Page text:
Growing up as I did in the Williamsburg neighborhood of Brooklyn of the 1950s and 60s, my world was filled with Holocaust survivors. The grocer down the street had a number on his arm, as did the sweet, middle-aged lady who lived upstairs, as did most of my friends’ parents. These survivors, men and women who came to these shores, penniless and bereft of family and friends, picked themselves up by their bootstraps, bringing new meaning to the word “survivor.” Indeed, a good number of the survivors I knew succeeded on so many planes—they married and had children, building new generations of Torah Jews; they built businesses, bought real estate and were astonishingly successful. On the ashes of the Holocaust, they stubbornly planted new seeds, refusing to submit to despair.
I recall at one point working on a business deal with a survivor of Dachau. To my amazement, my “partner” was ready to take a big business gamble. “How come you’re not afraid of taking such a big risk?” I asked him. He smiled, as he pulled up his sleeve and pointed to the number tattooed onto his skin. “Afraid? Of what should I be afraid? Nothing worse can ever happen to me.”
I believe it was this fascinating combination of fearlessness, determination and, above all, faith in Hashem that enabled the survivors to start anew, to begin afresh, after the endless horror.
We are a blessed generation. We live in a time when Orthodoxy is, baruch Hashem, flourishing in remarkable ways. Walk down the streets of Flatbush or Woodmere, New York; or West Rogers Park, Chicago; or Pico-Robertson, Los Angeles or Bnei Brak, and you will see impressively large Torah institutions, bursting with young children eager to absorb the Torah of their fathers. All of these institutions were founded on the spiritual strength of our survivor parents and grandparents. The boom of Torah we witness today is a tribute to their unflinching, enviable emunah.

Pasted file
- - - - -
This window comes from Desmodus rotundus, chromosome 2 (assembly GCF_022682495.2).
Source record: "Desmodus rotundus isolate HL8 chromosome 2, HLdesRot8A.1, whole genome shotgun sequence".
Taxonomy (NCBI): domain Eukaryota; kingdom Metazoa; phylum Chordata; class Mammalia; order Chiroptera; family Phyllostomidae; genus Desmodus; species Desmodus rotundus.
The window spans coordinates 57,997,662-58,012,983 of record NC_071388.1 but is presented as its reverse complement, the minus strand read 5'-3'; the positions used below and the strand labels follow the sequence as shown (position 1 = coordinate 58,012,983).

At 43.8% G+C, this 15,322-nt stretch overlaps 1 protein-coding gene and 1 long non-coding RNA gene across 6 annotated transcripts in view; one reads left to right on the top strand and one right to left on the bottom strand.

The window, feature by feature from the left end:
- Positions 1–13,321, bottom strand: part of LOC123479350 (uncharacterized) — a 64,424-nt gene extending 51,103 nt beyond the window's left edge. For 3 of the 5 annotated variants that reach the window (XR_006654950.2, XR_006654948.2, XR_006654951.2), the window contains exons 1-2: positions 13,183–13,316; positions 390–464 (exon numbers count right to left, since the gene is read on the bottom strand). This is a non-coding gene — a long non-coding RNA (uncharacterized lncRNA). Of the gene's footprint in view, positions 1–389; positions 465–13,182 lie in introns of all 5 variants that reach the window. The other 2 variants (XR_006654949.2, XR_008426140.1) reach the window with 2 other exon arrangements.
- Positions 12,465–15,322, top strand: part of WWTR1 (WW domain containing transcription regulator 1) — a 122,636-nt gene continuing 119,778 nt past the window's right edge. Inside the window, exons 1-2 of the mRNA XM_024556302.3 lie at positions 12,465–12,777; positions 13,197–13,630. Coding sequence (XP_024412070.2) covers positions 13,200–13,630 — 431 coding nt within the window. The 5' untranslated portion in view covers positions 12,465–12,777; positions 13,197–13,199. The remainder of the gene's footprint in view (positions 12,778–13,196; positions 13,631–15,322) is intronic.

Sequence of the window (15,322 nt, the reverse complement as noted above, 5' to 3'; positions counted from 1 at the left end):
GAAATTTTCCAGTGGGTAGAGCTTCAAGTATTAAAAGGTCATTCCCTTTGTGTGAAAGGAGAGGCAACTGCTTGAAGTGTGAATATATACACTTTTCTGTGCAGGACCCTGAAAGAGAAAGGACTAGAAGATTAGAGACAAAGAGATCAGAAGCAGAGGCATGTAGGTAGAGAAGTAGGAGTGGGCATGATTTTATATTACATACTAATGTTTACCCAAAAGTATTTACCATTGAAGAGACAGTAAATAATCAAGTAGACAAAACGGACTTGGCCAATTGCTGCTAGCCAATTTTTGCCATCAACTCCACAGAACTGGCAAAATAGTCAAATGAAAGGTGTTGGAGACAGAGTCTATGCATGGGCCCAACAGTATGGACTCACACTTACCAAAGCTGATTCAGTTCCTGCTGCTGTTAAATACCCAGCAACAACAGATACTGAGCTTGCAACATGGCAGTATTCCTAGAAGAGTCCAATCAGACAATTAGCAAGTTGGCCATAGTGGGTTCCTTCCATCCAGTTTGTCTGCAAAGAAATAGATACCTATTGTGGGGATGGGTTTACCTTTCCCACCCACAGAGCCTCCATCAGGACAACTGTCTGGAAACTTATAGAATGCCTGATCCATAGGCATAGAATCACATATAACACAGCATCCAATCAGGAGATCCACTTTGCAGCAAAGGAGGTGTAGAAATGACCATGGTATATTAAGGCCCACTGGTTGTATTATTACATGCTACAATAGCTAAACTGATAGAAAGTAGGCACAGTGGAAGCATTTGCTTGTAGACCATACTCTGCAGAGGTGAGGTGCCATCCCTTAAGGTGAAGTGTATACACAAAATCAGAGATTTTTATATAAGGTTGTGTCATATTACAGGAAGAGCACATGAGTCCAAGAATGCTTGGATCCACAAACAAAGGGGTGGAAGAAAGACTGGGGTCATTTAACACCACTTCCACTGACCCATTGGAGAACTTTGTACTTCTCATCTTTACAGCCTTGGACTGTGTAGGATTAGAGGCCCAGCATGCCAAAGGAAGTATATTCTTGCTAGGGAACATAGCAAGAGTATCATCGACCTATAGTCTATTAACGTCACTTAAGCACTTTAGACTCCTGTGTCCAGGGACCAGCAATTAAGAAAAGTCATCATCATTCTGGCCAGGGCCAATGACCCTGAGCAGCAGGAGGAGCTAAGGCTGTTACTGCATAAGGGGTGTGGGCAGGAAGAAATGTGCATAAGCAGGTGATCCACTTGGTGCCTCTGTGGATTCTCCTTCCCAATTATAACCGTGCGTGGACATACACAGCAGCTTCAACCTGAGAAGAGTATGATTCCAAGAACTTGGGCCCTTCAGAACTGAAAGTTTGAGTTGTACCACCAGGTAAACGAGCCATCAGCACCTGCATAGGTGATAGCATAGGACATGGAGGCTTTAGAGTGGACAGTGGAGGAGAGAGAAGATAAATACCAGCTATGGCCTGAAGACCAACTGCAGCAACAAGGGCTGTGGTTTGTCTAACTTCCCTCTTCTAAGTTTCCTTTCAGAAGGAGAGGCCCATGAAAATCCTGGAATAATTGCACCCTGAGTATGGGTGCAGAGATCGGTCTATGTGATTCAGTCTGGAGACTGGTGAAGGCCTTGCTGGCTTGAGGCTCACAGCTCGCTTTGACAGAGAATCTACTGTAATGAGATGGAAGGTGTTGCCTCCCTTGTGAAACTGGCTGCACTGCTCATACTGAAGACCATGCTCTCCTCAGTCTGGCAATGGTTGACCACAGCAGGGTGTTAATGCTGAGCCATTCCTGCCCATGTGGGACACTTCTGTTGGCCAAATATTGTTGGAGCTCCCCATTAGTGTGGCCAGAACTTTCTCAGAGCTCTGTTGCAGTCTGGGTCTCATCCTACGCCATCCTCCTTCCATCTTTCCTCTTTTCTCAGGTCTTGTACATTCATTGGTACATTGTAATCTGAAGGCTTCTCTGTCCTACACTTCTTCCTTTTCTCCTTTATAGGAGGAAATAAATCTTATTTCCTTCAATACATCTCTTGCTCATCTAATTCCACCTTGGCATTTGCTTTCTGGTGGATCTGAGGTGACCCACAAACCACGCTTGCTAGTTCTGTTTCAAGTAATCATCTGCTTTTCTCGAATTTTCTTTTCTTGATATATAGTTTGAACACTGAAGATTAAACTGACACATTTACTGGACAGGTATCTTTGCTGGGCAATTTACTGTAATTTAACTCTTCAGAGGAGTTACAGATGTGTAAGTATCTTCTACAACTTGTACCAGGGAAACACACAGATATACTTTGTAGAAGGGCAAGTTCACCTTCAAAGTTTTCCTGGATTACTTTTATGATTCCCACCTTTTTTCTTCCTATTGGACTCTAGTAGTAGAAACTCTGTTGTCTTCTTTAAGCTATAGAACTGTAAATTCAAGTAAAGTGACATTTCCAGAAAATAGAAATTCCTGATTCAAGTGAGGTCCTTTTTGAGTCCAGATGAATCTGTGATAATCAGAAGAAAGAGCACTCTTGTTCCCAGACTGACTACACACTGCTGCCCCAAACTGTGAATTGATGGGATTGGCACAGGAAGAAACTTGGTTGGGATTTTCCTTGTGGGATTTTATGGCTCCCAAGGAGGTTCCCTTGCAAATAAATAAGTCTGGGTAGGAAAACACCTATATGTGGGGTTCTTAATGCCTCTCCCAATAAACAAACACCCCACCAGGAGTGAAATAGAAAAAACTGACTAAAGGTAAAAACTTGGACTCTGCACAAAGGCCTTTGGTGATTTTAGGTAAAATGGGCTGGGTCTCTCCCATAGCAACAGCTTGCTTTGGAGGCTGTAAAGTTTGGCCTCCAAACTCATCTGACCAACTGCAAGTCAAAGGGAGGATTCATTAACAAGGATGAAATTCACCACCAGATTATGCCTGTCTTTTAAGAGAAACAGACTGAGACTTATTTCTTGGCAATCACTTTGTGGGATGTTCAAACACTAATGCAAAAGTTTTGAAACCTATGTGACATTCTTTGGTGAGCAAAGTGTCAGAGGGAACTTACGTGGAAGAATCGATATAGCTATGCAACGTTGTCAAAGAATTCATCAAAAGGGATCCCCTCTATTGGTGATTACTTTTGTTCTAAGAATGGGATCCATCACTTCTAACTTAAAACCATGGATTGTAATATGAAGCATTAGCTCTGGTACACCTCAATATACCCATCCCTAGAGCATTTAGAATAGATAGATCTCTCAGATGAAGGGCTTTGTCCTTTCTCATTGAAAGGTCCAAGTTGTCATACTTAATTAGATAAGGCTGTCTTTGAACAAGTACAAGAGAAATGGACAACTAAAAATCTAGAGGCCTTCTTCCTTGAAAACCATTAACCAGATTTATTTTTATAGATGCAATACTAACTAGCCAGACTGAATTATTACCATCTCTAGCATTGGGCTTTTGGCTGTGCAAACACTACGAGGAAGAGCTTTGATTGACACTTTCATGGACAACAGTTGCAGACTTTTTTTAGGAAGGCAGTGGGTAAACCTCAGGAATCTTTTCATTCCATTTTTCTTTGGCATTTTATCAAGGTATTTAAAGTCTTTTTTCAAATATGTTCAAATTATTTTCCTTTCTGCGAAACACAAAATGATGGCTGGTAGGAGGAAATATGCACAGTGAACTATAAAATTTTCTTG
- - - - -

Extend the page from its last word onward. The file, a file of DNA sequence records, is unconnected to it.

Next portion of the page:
While we can never stop learning and teaching about the heinous atrocities of the Nazis, we also must teach our children about the spiritual resilience and tenacity of their ancestors. In the pages ahead, we present an extraordinary array of photographs and essays documenting the vastly unexplored terrain of spiritual resistance during the Holocaust.
Of course, not all survivors were able to hold onto their faith. In an exceptionally thoughtful and moving article, Jewish Action writer Bayla Sheva Brenner takes us into the hearts and minds of children of survivors who chose to embrace the Judaism rejected by their parents. We thought it especially appropriate to explore these topics during the summer months; what better way to feel the enormity of the tragedy of the Churban than by examining the churban that happened in our own century?
On a lighter note, this issue also includes the humorous musings of Rabbi Steven Pruzansky of Congregation Bnai Yeshurun in Teaneck, New Jersey, as he spends a few months trying out life as an Israeli. Also in this issue, we probe the sanctity of Jerusalem from a halachic perspective. While there are those in the broader Jewish world who believe Jerusalem is expendable, as Torah-abiding Jews, we cannot agree with them. In his insightful article, Rabbi Daniel Feldman, a professor at Yeshiva University, helps us appreciate the centrality of Jerusalem in halachah and in Jewish thought.
Of course, the issue is filled with many other articles I hope you will find interesting and meaningful. As always, feel free to e-mail me your thoughts and comments at firstname.lastname@example.org.